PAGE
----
"I Guy P. Burnett, agree to let Bob Larson go thru my property if high water is on his entrance road and he cannot get thru. After that permission must be obtained from new owners to pass thru property.

"/s/ Bob Larson Bob Larson

"/s/ Emanuel Rohrbach Witness

"/s/ Guy P. Burnett Guy P. Burnett

"/s/ Emanuel Rohrbach Witness"

The district court, in adjudicating this matter, was unable to find sufficient evidence to warrant the establishment of an easement by adverse use. Nevertheless, the district court did grant plaintiff a "non-exclusive" easement upon the "new road" over and across the lower portion of defendants' easterly tract. The judgment further grants plaintiff a period of one year to complete construction of a road which would run along the upper two-thirds of defendants' easterly tract, no road in that location presently being in existence. The record also indicates that at the time plaintiff purchased his property, no road was in existence along the upper two-thirds of defendants' easterly tract.

On appeal defendants raise the following issues for review:

1. Does adverse use for less than the full statutory period confer any interest upon the plaintiff?

2. Did the district court err in admitting oral testimony to modify the written agreement dated May 1, 1968?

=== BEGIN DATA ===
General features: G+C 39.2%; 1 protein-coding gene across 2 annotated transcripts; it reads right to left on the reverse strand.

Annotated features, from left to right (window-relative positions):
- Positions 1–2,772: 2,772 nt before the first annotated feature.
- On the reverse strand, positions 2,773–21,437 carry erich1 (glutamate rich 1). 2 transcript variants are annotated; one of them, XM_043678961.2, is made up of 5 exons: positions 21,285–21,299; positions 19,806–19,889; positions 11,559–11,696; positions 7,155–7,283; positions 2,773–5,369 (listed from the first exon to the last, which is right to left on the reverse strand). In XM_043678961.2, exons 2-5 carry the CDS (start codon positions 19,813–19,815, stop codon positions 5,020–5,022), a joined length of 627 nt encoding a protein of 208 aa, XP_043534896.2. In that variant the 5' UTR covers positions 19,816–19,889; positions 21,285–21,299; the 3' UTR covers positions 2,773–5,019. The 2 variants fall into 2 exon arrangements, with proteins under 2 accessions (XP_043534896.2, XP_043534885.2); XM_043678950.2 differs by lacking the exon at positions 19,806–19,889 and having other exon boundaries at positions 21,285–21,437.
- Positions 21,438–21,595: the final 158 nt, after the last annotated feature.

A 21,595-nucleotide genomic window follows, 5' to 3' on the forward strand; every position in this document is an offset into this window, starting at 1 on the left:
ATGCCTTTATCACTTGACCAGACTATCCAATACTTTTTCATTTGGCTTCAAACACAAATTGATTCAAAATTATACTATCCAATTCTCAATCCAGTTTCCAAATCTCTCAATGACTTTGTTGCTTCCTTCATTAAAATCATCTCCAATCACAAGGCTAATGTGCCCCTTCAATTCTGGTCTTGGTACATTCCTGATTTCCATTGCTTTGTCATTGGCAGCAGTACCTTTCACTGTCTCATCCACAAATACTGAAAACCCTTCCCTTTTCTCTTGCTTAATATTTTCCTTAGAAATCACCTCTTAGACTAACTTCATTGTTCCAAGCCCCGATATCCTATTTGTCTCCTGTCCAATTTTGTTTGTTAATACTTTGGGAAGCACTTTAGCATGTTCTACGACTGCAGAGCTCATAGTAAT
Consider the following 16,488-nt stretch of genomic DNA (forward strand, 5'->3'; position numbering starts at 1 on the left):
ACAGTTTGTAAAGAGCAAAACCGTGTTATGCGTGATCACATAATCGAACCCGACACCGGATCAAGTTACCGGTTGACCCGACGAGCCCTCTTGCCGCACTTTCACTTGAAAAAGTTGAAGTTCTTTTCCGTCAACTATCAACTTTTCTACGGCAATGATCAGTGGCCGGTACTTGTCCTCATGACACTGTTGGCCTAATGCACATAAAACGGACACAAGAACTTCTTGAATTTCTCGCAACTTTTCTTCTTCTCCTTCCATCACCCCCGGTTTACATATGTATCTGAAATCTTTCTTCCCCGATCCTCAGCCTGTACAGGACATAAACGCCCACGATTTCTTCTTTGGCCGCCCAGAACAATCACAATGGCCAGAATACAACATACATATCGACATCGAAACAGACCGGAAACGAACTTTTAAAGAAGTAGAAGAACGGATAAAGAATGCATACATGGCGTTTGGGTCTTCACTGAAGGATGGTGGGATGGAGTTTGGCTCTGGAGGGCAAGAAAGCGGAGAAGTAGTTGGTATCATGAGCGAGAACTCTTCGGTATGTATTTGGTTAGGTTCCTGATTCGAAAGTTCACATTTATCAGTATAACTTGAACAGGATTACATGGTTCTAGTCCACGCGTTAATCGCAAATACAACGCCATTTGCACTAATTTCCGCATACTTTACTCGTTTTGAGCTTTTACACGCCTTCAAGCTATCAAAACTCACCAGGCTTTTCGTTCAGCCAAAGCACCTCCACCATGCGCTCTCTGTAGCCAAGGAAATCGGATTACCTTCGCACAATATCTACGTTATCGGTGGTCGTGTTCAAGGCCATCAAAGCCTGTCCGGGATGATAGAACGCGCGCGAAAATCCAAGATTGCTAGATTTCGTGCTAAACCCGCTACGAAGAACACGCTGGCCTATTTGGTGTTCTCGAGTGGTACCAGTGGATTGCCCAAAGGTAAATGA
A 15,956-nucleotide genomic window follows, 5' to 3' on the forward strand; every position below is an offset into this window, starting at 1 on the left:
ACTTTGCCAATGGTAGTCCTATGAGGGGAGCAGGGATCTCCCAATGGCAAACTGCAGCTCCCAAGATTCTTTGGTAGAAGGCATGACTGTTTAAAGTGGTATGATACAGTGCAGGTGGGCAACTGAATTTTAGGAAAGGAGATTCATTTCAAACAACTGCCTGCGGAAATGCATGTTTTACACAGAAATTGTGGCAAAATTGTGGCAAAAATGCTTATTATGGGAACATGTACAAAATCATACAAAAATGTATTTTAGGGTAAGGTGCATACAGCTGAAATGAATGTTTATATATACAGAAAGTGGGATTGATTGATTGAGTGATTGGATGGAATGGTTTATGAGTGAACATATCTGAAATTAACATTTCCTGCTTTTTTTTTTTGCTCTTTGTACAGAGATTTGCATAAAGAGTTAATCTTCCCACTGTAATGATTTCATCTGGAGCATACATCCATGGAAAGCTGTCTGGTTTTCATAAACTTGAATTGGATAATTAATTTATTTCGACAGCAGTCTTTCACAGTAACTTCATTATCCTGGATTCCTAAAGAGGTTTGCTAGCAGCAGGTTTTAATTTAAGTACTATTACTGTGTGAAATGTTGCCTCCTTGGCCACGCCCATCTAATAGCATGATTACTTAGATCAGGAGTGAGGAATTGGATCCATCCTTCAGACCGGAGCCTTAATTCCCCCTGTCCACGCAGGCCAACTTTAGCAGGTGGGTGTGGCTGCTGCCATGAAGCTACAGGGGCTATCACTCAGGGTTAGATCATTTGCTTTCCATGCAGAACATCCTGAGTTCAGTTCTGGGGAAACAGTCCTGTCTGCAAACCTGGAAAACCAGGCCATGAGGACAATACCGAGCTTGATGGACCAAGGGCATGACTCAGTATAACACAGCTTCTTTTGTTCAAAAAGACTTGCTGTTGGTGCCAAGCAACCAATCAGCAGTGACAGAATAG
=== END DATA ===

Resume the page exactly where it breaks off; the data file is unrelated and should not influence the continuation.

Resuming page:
3. Did the district court err in finding that the written agreement dated May 1, 1968, granted an easement for roadway purposes to plaintiff?

Plaintiff's position is simply that the evidence submitted at the trial clearly supports the district court's findings and judgment. Plaintiff contends defendants bargained with him to relocate the easement and road. He relied on the bargain, changed his position, and gave valuable consideration. Plaintiff further contends that he is therefore entitled to the relocated easement and road, and to deny him such relocated easement and road, which he bargained for, would permit a gross injustice and wrong at the hands of defendants who to begin with created the condition.

This Court has many times stated its function on appeal in a nonjury case is to determine whether there is substantial evidence to support the findings of fact of the trial court, and we will not reverse such findings of fact unless there is a clear preponderance of evidence against such findings. Spencer v. Robertson, 151 Mont. 507, 445 P.2d 48, and cases therein cited; Smith v. Krutar, 153 Mont. 325, 457 P.2d 459.

A general picture of the applicable legal precedents to this controversy appears desirable. It is well established law in Montana that a party claiming to have acquired any easement or interest by prescription must show open, notorious, exclusive, adverse, continuous, and uninterupted use of the easement claimed for the full statutory period. Scott v. Jardine Gold Min. Mill Co., 79 Mont. 485, 257 P. 406; Cope v. Cope, 158 Mont. 388, 493 P.2d 336, 28 St.Rep. 1120.